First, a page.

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Wednesday, January 09, 2013

Meet the Newtown Truthers

I'm a little stuck as to how to start this thing, so I'll just throw the whole bunch of crazy at you right off the bat:

Sun Sentinel, Florida:

A communication professor known for conspiracy theories has stirred controversy at Florida Atlantic University with claims that last month's Newtown, Conn., school shootings did not happen as reported — or may not have happened at all.

Moreover, James Tracy asserts in radio interviews and on his that trained "crisis actors" may have been employed by the Obama administration in an effort to shape public opinion in favor of the event's true purpose: gun control.

"As documents relating to the Sandy Hook shooting continue to be assessed and interpreted by independent researchers, there is a growing awareness that the media coverage of the massacre of 26 children and adults was intended primarily for public consumption to further larger political ends," writes Tracy, a tenured associate professor of media history at FAU and a former union leader.

In another post, he says, "While it sounds like an outrageous claim, one is left to inquire whether the Sandy Hook shooting ever took place — at least in the way law enforcement authorities and the nation's news media have described."


You can understand why I'm so flabbergasted. I suppose it's to be expected -- the ability of some to deny obvious reality is proven again and again to be endless. The University has disavowed Tracy's views, but apparently he's still got a job teaching. In fact, he's teaching exactly this sort of lunacy to his students. His class is called "Culture of Conspiracy."

That's disturbing enough. But what's more disturbing is online poll posted with the story. It asks, "Does FAU prof James Tracy make the case that last month's Sandy Hook school shootings may not have been the massacre as reported?" Here are the results, as they appeared when I visited at 9:00 am central:

61 percent of respondents believe the shooting is a hoax

Yes, it says the results aren't scientific right there on the graphic, but still... WTF?

Over at No More Mister Nice Blog, Steve M. notes that this whole conspiracy theory seems amazingly well fleshed-out.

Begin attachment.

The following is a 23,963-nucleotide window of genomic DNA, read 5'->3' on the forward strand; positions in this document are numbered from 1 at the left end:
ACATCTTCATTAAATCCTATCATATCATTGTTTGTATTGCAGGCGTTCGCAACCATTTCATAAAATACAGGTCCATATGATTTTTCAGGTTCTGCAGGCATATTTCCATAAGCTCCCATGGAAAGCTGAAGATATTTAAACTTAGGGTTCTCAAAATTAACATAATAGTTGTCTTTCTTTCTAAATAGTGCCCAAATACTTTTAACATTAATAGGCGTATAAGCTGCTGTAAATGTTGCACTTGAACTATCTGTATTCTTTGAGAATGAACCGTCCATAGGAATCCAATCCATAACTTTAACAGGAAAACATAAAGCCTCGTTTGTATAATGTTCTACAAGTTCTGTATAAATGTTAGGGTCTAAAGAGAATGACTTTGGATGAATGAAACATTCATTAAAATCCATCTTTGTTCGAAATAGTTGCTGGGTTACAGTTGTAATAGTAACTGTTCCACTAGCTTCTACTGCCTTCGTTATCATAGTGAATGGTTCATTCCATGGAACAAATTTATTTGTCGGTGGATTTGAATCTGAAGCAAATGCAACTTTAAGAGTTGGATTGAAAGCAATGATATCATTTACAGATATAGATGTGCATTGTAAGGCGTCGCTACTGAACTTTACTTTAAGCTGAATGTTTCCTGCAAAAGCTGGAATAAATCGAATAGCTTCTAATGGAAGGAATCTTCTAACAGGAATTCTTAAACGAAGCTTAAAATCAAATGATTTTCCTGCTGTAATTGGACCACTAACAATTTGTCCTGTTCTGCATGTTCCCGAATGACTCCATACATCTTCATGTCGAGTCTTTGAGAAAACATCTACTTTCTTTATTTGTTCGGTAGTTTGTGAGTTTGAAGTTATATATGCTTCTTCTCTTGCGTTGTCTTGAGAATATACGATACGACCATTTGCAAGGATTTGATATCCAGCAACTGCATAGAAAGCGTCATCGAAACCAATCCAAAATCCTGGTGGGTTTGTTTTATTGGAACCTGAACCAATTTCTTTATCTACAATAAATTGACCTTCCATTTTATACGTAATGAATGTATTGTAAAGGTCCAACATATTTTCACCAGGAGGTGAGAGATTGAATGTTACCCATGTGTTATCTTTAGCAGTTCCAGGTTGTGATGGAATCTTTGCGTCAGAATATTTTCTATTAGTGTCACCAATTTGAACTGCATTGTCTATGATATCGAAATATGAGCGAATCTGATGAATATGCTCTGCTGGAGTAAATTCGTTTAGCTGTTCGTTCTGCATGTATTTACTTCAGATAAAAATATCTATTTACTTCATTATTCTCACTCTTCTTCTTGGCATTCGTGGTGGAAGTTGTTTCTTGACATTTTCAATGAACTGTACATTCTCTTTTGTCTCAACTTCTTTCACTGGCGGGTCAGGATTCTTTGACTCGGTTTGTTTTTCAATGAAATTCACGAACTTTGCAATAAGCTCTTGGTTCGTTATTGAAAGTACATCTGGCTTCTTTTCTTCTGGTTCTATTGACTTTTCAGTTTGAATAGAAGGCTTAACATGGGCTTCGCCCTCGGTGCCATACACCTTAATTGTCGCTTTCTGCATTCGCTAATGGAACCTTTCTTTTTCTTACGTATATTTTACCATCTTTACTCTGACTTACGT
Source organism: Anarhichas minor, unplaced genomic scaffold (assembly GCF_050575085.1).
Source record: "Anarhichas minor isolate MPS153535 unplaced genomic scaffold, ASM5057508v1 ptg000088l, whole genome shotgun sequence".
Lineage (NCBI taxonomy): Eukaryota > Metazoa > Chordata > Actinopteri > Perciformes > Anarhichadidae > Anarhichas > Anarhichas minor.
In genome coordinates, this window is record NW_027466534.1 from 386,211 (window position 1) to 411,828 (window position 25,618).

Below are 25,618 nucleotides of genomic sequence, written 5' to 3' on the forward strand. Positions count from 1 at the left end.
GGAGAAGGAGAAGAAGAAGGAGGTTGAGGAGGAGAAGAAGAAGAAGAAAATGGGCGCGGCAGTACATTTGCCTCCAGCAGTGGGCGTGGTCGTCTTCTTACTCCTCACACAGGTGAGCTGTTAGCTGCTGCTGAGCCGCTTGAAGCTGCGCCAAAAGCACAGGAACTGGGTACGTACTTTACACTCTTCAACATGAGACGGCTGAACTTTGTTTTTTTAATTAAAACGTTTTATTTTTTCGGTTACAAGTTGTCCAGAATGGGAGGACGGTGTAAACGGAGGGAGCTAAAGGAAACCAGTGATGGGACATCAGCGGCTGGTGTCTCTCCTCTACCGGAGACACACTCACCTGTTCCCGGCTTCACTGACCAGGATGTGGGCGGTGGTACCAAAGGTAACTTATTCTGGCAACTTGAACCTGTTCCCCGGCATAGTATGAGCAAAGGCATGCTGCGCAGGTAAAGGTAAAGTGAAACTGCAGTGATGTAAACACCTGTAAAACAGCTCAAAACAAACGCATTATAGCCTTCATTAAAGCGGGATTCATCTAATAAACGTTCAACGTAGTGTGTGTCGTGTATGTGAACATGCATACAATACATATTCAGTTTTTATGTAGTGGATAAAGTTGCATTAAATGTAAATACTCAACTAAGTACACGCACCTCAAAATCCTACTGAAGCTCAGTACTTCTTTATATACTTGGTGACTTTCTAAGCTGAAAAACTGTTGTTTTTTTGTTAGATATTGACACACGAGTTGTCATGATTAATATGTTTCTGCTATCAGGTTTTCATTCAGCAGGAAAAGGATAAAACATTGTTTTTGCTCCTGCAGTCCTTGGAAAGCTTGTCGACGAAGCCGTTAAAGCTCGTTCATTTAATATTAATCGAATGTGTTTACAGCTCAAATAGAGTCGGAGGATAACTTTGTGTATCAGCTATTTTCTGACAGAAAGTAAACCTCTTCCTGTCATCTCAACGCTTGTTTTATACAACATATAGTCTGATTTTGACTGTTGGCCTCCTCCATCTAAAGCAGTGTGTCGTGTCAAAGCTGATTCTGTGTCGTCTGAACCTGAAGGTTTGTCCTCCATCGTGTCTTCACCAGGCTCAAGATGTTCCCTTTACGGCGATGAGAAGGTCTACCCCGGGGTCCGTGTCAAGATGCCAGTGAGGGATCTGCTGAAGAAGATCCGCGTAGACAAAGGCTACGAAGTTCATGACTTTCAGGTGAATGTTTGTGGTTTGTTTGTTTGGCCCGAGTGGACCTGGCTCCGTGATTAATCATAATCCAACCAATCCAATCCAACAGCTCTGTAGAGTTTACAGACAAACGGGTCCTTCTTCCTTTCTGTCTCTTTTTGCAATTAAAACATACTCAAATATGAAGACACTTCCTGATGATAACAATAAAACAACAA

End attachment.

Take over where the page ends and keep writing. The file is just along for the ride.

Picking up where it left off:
And I know I ought to resist nutpicking, but I'm struck not so much by the percentage of commenters who think the professor is on to something (not quite half in the Fox thread, an apparent majority in the Sun-Sentinel thread), but by how well developed Newtown trutherism is already...

In other words, all these conspiracy nuts seem to be on the same page. Steve would like a pollster to see how widespread this "Newtown trutherism" actually is -- so would I.

But I wanted to know where this is coming from. Do conspiracy theorists' minds all just work alike or is all this coming from some source I'm unaware of? It turns out, it's the latter.

Talking Points Memo:

Like many traumatic national events, the Newtown shooting has already spawned its share of wild conspiracy theories that draw in everything from British finance to the Hunger Games.

A false rumor spreading rapidly on fringe sites like Infowars and assorted Ron Paul messageboards ties the school murders to an existing hoax surrounding the Aurora, Colo. movie theater shooting. After that attack, conspiracy theorists fixated on the accused shooter’s father, Robert Holmes, pointing to media reports that he worked as an anti-fraud scientist for credit scoring company FICO.

Add to those, the white supremacist site, where a discussion of Tracy's theorizing was started on the message board back in December. I won't link to it, because I refuse to drive traffic there. If you absolutely need proof, google "Evidence of Newtown Crime Scene" Otherwise, just take my word for it.

And that's what strikes me; how the paranoid ravings of the Tea Party right so often mirror the paranoid ravings of the racist right. For people who claim not to be racist, they sure share a lot of ideas with racists. In fact, these parallels are so often the case that it's impossible to believe there isn't some crossover here -- maybe a lot. At the very least, it's proof positive that Tea Party chunkheads are exactly as gullible as neo-nazi chunkheads.

It would be interesting to see how many Republican voters believe this newest conspiracy theory. After all, we know an astounding percentage of them are birthers, we know they were mostly poll truthers, and nearly half believe that Obama stole the 2012 election -- why wouldn't they be Newtown truthers?


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